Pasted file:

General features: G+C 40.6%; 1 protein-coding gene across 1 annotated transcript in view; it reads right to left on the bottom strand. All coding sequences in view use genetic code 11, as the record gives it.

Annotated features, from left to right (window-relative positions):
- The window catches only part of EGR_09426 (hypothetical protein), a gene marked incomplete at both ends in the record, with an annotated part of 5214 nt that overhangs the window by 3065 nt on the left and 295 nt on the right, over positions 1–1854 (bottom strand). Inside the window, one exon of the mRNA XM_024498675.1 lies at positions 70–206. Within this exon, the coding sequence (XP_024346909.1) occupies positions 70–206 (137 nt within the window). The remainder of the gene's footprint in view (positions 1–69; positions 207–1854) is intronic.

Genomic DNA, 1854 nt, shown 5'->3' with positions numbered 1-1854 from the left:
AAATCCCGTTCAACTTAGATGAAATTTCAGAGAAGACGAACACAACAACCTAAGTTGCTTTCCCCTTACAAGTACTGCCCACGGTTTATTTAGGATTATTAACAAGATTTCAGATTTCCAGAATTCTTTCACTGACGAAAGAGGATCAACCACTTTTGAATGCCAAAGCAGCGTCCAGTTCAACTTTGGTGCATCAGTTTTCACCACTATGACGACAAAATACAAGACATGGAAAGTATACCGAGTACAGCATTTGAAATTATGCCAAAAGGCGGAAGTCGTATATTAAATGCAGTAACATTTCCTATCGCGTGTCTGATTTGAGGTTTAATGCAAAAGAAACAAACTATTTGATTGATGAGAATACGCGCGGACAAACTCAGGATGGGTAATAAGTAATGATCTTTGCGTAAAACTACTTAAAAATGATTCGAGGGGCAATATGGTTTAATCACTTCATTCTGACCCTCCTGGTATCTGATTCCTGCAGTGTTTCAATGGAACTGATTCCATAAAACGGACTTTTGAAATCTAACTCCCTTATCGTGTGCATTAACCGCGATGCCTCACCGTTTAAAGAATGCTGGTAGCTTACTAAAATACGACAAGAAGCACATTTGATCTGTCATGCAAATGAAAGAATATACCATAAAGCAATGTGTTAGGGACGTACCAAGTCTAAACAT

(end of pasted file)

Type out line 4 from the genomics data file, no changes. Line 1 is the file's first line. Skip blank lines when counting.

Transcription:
Genomic DNA, 1854 nt, shown 5'->3' with positions numbered 1-1854 from the left: